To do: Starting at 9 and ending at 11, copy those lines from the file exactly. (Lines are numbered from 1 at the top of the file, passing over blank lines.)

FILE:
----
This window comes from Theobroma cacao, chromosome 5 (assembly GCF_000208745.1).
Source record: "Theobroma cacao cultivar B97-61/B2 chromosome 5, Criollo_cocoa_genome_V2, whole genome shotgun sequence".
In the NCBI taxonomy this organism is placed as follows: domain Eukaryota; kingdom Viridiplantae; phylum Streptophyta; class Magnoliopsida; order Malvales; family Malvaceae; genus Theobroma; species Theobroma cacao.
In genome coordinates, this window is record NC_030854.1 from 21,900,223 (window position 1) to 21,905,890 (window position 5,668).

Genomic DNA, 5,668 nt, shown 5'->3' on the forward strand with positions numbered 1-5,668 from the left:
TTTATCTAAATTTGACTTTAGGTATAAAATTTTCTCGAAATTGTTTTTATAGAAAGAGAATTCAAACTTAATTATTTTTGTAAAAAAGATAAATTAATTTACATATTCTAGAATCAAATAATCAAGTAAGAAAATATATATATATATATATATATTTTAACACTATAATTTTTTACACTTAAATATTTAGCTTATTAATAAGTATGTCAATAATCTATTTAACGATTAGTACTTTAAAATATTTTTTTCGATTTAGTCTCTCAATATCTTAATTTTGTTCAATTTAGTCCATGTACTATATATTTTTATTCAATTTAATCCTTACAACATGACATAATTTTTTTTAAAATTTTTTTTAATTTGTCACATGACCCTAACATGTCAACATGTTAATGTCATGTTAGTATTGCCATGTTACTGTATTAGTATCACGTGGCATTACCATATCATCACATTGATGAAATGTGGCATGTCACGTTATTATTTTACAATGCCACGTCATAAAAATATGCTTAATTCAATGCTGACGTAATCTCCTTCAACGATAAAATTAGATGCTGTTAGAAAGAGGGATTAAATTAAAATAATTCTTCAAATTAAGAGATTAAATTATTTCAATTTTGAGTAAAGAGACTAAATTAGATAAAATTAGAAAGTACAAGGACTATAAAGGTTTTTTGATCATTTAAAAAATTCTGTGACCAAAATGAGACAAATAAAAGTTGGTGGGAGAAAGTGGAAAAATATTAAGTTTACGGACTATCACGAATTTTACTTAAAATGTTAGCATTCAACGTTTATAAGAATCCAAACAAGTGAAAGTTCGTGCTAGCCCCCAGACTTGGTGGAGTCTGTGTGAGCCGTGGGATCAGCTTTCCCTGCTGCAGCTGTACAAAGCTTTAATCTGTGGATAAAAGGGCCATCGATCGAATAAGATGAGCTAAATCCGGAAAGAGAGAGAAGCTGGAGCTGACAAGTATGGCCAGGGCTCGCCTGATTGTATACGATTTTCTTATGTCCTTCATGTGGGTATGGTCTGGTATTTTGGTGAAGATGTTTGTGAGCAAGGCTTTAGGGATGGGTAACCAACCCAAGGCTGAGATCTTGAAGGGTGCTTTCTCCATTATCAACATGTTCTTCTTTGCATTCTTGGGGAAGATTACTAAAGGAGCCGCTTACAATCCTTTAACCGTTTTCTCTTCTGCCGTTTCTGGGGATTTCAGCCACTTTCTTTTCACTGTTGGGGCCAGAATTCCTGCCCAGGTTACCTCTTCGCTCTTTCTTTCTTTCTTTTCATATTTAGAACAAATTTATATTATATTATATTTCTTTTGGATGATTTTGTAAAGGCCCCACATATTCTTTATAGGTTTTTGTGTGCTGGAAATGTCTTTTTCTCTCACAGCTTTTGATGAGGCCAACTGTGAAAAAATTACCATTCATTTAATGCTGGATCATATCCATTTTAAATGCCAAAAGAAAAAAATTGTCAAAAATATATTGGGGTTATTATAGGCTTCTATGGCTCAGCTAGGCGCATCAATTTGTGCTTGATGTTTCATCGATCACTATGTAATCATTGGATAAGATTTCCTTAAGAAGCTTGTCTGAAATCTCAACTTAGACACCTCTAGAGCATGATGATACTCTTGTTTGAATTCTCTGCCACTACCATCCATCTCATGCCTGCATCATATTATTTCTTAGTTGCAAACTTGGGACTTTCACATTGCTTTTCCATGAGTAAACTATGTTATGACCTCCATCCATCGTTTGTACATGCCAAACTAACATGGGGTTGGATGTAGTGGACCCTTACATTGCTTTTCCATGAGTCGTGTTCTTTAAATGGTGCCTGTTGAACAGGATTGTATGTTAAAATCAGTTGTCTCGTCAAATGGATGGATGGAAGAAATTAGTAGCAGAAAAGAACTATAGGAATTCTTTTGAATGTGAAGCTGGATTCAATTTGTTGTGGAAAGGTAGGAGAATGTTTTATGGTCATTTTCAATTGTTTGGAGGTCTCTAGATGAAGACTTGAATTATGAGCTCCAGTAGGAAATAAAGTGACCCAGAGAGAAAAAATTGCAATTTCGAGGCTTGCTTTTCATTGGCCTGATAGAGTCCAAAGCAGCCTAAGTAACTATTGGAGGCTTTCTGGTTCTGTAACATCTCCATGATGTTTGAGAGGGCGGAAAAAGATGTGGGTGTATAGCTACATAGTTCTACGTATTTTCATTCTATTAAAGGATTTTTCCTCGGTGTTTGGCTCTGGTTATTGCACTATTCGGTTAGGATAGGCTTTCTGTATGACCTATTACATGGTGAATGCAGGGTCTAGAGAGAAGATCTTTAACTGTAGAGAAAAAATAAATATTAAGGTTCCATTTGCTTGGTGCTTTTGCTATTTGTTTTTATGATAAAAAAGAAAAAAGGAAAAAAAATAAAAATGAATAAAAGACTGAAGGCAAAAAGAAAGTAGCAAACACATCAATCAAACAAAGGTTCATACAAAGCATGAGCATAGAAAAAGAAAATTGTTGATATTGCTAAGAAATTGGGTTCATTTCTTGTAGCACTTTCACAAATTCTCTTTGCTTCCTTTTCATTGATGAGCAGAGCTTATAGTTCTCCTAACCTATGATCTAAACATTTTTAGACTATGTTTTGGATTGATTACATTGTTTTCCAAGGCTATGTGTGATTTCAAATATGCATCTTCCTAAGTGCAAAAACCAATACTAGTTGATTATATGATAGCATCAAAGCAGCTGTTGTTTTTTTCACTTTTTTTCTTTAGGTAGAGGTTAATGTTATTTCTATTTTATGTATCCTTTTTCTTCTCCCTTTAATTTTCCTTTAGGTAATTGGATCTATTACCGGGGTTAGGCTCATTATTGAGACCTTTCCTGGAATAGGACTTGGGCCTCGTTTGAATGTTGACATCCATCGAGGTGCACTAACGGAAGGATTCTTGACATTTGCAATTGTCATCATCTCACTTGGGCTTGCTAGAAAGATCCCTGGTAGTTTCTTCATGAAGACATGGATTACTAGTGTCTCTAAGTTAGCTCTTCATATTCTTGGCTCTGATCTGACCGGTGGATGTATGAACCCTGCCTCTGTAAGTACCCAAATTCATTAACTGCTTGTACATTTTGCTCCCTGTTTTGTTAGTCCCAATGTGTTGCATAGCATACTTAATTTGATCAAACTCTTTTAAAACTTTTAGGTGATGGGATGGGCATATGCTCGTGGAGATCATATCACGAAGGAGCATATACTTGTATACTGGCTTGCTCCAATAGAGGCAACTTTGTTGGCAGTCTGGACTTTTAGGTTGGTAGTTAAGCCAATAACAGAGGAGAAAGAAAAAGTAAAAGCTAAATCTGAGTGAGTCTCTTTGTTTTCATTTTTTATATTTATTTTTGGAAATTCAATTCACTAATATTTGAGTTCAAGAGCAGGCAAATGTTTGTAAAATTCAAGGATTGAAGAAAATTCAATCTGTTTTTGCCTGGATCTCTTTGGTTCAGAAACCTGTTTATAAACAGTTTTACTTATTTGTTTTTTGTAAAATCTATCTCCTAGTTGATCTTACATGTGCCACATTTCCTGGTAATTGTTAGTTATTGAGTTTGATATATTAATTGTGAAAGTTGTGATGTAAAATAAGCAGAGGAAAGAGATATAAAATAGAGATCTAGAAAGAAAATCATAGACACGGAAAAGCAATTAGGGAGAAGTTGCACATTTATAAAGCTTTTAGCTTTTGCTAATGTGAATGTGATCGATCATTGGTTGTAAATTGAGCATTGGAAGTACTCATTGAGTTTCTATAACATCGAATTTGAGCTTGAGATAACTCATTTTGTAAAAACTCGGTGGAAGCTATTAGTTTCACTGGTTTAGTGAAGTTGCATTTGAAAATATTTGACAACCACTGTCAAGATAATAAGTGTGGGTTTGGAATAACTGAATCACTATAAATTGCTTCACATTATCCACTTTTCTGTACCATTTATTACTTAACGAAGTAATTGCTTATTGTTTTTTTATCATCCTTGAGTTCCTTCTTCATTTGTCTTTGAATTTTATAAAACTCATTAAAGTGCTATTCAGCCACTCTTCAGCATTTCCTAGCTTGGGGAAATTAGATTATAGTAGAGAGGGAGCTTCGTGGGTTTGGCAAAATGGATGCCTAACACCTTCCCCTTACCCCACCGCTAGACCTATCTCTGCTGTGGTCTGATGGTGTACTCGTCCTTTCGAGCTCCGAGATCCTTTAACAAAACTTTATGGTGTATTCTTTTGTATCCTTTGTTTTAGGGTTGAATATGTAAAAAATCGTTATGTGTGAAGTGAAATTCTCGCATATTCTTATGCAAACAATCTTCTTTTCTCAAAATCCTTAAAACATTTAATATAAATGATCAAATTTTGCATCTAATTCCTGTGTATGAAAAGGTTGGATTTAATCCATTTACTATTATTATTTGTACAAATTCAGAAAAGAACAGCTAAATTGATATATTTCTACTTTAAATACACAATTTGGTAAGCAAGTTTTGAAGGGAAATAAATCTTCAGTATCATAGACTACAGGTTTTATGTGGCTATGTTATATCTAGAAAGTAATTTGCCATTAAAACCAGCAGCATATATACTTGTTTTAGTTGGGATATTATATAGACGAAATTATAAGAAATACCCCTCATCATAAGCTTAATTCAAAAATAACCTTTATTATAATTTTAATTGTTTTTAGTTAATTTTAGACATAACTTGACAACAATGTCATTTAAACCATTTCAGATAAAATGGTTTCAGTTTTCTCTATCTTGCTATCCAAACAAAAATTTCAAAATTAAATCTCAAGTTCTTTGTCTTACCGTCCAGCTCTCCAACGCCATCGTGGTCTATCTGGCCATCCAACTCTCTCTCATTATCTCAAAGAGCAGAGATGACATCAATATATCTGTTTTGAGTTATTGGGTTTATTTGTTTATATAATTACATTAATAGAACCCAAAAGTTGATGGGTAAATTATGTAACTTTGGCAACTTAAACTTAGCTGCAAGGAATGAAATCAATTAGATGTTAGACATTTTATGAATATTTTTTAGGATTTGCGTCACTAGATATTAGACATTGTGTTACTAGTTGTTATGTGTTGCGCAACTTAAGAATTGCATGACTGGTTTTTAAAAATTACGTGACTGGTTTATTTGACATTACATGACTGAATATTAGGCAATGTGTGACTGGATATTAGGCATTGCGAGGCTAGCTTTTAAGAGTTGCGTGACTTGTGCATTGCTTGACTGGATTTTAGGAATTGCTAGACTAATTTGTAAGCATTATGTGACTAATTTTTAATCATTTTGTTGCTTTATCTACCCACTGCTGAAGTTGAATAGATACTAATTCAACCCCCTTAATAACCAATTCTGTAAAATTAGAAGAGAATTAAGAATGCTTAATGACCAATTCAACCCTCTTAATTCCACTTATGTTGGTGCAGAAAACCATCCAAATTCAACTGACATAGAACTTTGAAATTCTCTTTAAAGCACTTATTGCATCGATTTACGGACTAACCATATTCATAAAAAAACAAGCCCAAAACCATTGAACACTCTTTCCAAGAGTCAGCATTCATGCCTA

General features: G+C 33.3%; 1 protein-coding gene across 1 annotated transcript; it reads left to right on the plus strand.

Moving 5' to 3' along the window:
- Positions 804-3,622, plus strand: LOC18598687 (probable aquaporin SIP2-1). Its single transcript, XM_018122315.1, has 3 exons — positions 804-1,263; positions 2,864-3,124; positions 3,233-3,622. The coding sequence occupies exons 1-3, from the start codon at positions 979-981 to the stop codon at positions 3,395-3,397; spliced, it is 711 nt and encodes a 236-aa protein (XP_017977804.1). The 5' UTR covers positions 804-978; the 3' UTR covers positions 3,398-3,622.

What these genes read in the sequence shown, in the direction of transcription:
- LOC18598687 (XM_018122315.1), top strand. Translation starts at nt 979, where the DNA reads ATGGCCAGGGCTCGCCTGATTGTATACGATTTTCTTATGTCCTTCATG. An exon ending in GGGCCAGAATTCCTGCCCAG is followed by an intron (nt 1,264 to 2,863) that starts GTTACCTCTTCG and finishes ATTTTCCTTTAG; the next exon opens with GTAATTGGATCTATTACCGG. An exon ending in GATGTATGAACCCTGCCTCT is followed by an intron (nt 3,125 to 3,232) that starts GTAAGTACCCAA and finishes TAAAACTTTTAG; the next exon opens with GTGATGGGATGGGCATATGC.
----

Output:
- Positions 804-3,622, plus strand: LOC18598687 (probable aquaporin SIP2-1). Its single transcript, XM_018122315.1, has 3 exons — positions 804-1,263; positions 2,864-3,124; positions 3,233-3,622. The coding sequence occupies exons 1-3, from the start codon at positions 979-981 to the stop codon at positions 3,395-3,397; spliced, it is 711 nt and encodes a 236-aa protein (XP_017977804.1). The 5' UTR covers positions 804-978; the 3' UTR covers positions 3,398-3,622.

What these genes read in the sequence shown, in the direction of transcription:
- LOC18598687 (XM_018122315.1), top strand. Translation starts at nt 979, where the DNA reads ATGGCCAGGGCTCGCCTGATTGTATACGATTTTCTTATGTCCTTCATG. An exon ending in GGGCCAGAATTCCTGCCCAG is followed by an intron (nt 1,264 to 2,863) that starts GTTACCTCTTCG and finishes ATTTTCCTTTAG; the next exon opens with GTAATTGGATCTATTACCGG. An exon ending in GATGTATGAACCCTGCCTCT is followed by an intron (nt 3,125 to 3,232) that starts GTAAGTACCCAA and finishes TAAAACTTTTAG; the next exon opens with GTGATGGGATGGGCATATGC.